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Nev Cross Jun 13, 2006 10:04 AM

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This was shot at Hervey Bay, Australia with a Fuji S9500.

1/2000th @ f4.0 ISO 200

Nev Cross

Australia :|

Walter C Jun 13, 2006 3:20 PM

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Welcome. It's a nice shot except for the blown highlights on the left. A polarizing filter would have helped. Cropping that section out would probably leave you with a more pleasing photo. Just my opinion, tho.


Here's what I mean...hope you don't mind.

Nev Cross Jun 13, 2006 9:30 PM

Hi Walter, the blown highlights on the left was very strong sunlight on the water, the shot was taken late in the afternoon and I was after the effect of sun on water as well as the pic of the pier. as you suggest, a polarising filter would probably have reduced the glare a bit but alas I do not have one, :(

regards from Oz,


calr Jun 13, 2006 11:25 PM

A split neutral density filter probably would work better. Polarizers work their best when the sun is at your side. With the sun directly in front, the polarizer would darken the entire image by an f-stop or two but the polarizing effect wouldn't be noticeable.

I like Walter's crop of your photo. If you were going for the sun reflection, I think you should have waited another 20 minutes or so and the oranges would start coming into play and the sun wouldn't be so bright.

Another couple things to consider, with the sun that bright, you could damage the sensor in your camera and your eyes. When the sun sets, the brightness drops off rapidly and there is much less danger of eye or camera damage.


selvin Jun 14, 2006 5:01 AM

Nev Cross,

Ditto to what everyone has said so far. Unfortunately we can't control everything in our environment. I am curious what this would look like in a softer lighting condition such as early morning - just curious. :?

Very nicely composed and thanks for sharing.


jbarrick Jun 14, 2006 8:19 AM

After using a split neutral density filter would there be a noticeable line in the image? It would be nice to see some examples on this subject.



calr Jun 14, 2006 9:04 AM

In a split ND filter, there is not a sharp line between the dark half and the clear sections. It is a gradual change. For that reason, they are often called graduated neutral density filter.

I you shot a picture of a solid white wall with a split ND filter you would probably see the transition from dark to light. However, in a real shooting situation, you rotate the filter and adjust your shooting position to align the filter transition with the transition between dark and light in the scene you are shooting. In the final photo, it is totally "transparent".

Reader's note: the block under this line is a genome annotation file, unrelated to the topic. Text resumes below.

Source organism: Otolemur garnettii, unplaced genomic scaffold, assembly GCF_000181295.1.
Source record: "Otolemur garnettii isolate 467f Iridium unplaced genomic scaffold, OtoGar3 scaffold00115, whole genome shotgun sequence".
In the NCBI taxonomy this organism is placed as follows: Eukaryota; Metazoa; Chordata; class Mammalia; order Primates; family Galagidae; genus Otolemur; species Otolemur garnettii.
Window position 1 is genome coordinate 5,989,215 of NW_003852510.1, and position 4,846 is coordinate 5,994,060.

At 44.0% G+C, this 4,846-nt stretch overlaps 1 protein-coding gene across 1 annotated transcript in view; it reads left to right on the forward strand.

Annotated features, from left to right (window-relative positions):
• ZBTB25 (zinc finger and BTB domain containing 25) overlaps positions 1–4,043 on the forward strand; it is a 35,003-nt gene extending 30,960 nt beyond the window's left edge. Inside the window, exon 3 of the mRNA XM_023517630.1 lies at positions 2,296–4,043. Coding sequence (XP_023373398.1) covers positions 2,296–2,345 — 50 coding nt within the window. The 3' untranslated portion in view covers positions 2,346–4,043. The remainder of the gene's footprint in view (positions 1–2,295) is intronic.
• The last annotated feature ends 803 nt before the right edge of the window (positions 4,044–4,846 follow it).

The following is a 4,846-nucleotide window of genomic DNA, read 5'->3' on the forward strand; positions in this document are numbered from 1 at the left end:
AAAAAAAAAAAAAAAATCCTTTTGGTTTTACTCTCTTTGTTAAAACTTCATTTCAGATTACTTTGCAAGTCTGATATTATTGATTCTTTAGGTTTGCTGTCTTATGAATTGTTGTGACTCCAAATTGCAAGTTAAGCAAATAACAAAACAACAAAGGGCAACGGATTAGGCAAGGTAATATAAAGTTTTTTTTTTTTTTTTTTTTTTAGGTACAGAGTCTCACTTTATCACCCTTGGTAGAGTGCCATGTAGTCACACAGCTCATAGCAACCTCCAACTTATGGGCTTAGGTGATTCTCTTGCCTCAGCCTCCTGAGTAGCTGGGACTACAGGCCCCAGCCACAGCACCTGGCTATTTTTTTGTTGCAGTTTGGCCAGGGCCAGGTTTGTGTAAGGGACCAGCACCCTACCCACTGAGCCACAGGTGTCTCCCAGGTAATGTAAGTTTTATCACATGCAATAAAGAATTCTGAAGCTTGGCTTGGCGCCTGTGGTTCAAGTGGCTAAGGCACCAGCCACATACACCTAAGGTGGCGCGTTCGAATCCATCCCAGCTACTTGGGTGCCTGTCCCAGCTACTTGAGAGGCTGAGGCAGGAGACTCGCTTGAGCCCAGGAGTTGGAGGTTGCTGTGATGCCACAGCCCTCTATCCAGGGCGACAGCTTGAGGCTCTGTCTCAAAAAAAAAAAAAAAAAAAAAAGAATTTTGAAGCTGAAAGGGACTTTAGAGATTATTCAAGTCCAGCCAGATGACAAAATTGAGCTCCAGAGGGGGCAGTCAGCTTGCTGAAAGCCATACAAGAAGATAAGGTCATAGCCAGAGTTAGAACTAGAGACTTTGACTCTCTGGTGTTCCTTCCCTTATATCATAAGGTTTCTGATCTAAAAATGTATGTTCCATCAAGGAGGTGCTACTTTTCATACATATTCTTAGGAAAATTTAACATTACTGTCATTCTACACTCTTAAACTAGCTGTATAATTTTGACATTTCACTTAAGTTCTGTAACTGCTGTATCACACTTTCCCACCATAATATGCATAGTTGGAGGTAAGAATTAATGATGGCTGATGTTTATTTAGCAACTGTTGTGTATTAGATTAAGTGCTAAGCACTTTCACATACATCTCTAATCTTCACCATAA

jbarrick Jun 14, 2006 4:44 PM

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Thanks Cal for the insight,

At this point in fell I have a good understanding of the filter. Although my vision of using this technique in a real life situation is unclear. Lets say the overexposed area is offset or L shaped, opposed to a somewhat gradual strait line. Would this filter help with the overexposed roof in this image? (see below) As the overexposed roof is just a small porting of the image. With my lack of experience I would think some portion of the image will be underexposed.


Tullio Jun 15, 2006 6:52 PM

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There are several settings that can help you reduce over exposed images. First is the metering mode. The S2 has 3 metering modes: Evaluative (also known as matrix), center-weight averageand spot AE. Each setting will calculate the amount of light coming in differently. In this case, Evaluative would probably produce the most accurate results since you are not zooming in on anything in particular. This statement is assuming thatyou have the center of the camera pointing to the center of the Barn. If the camera was set to center-weight, because the center of the barn was in the shade, the camera would need more light in order to capture the details of the barn, thus over exposing the roof and sky. Even worse if in Spot AE. Next comes the exposure. Unfortunately the S2 does not have a live histogram, so you can not see the results of your settings before the picture is taken. Otherwise, you would see that the roof was way too bright (the histogram would be leaning heavilyto the right). In any case, you can adjust the exposureto -0.30 and see the difference in play mode. The S2 will highlight all over/under exposed areas.If you still can not get a decent shot, set the camera to Av and decrease the aperture (f/5.6and above). You have plenty of light so shutter speed should not become a problem. The small aperture will also help reduce purple fringing.If it all fails, make the image B&W!

jbarrick Jun 15, 2006 8:52 PM

Thank you Sir,

I appreciate you taking the time to advise use on this common problem.

I will keep shooting and sooner or later I will get it right.

Thanks again,



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